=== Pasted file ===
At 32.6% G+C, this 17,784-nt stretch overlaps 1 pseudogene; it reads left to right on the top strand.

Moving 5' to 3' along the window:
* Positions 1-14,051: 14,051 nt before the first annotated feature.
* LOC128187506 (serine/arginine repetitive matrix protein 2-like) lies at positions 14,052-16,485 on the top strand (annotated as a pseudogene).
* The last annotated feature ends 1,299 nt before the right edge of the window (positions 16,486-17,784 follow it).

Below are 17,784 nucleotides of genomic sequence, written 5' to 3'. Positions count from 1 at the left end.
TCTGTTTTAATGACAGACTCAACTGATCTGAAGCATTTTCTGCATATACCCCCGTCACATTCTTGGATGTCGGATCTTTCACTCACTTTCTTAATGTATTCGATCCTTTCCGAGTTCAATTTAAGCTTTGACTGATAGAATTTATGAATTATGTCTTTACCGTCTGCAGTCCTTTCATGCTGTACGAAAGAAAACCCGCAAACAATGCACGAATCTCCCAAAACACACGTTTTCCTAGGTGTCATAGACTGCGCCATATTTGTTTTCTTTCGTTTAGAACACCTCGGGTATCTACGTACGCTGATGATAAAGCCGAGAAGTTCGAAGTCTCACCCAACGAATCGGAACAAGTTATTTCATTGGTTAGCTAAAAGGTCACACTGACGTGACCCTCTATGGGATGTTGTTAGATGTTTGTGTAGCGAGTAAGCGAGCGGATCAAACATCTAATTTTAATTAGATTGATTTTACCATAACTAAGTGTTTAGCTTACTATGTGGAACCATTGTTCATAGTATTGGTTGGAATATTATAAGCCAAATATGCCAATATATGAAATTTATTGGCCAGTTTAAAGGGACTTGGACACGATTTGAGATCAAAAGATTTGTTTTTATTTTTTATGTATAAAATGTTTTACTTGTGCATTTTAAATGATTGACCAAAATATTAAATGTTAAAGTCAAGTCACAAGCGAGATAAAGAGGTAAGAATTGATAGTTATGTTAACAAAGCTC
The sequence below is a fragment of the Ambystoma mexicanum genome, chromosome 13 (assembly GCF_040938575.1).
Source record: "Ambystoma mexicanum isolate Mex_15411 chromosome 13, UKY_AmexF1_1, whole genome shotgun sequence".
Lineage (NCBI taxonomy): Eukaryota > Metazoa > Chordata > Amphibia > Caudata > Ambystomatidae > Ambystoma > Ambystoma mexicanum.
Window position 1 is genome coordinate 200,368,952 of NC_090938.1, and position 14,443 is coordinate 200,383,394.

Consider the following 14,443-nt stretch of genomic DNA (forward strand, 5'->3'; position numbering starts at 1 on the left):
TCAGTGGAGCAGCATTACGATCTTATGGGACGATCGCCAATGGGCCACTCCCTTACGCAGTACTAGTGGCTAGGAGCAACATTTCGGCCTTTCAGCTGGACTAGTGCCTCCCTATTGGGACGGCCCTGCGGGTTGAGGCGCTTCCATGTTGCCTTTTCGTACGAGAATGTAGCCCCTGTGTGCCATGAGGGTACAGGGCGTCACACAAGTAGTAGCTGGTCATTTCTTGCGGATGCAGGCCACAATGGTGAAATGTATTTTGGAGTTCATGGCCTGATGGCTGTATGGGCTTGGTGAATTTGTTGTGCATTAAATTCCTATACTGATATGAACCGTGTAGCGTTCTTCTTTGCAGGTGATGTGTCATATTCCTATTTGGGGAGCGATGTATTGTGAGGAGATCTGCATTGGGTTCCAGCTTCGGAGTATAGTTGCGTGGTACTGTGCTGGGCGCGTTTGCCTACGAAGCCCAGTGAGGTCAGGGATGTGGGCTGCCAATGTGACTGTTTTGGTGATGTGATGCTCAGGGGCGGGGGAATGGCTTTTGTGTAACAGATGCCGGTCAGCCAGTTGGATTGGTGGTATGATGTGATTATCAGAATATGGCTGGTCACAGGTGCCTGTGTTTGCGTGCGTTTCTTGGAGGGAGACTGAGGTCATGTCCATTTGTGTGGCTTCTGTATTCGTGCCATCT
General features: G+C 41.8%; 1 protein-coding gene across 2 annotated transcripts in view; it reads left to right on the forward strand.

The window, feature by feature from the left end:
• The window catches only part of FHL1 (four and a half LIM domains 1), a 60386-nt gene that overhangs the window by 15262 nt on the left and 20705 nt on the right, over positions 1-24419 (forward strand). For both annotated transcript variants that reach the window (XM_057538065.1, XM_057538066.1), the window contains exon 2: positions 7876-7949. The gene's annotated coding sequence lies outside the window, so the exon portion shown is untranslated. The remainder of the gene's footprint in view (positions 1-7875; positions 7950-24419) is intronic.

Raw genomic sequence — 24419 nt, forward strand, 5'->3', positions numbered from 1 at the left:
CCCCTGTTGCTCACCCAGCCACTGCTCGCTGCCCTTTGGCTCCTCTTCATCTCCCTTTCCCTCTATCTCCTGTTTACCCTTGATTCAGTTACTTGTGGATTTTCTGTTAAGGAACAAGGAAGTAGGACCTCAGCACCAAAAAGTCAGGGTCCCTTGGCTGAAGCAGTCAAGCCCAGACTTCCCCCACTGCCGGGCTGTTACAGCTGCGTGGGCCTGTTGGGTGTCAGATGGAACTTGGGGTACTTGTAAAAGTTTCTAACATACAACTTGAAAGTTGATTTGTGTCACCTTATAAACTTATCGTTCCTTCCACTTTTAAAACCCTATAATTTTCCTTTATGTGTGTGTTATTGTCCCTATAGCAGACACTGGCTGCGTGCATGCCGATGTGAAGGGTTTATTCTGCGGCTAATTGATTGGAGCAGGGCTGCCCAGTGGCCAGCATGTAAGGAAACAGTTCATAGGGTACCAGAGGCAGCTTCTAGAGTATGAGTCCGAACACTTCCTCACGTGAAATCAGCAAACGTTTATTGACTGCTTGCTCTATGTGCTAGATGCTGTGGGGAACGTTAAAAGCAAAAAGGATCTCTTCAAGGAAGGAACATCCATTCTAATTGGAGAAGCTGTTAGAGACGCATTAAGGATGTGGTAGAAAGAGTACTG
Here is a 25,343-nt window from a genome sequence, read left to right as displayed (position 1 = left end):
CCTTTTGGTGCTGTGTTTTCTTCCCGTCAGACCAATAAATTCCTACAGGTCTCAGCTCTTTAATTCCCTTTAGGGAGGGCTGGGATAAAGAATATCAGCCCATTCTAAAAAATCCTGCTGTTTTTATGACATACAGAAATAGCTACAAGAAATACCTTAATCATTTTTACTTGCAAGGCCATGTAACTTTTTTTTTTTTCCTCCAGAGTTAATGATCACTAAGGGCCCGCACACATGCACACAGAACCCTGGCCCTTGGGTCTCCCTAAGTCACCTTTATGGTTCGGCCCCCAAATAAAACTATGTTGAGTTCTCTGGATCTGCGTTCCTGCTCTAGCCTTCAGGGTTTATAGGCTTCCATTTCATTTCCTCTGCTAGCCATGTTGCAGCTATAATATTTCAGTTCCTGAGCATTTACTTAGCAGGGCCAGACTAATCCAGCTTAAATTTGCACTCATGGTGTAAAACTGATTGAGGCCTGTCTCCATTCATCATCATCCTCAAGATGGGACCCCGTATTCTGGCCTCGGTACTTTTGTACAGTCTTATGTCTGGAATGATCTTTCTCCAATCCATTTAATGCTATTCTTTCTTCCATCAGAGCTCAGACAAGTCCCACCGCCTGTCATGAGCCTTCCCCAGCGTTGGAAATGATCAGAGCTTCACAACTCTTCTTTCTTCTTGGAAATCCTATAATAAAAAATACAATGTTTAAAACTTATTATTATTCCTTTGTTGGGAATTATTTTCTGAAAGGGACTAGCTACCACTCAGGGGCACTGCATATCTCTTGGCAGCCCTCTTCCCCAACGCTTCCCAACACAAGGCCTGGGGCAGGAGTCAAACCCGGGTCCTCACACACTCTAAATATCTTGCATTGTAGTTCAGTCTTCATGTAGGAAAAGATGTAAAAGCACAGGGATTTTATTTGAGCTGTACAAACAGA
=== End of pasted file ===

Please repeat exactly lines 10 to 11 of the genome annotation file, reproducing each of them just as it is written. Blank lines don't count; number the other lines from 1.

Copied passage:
Lineage (NCBI taxonomy): Eukaryota > Metazoa > Chordata > Amphibia > Caudata > Ambystomatidae > Ambystoma > Ambystoma mexicanum.
Window position 1 is genome coordinate 200,368,952 of NC_090938.1, and position 14,443 is coordinate 200,383,394.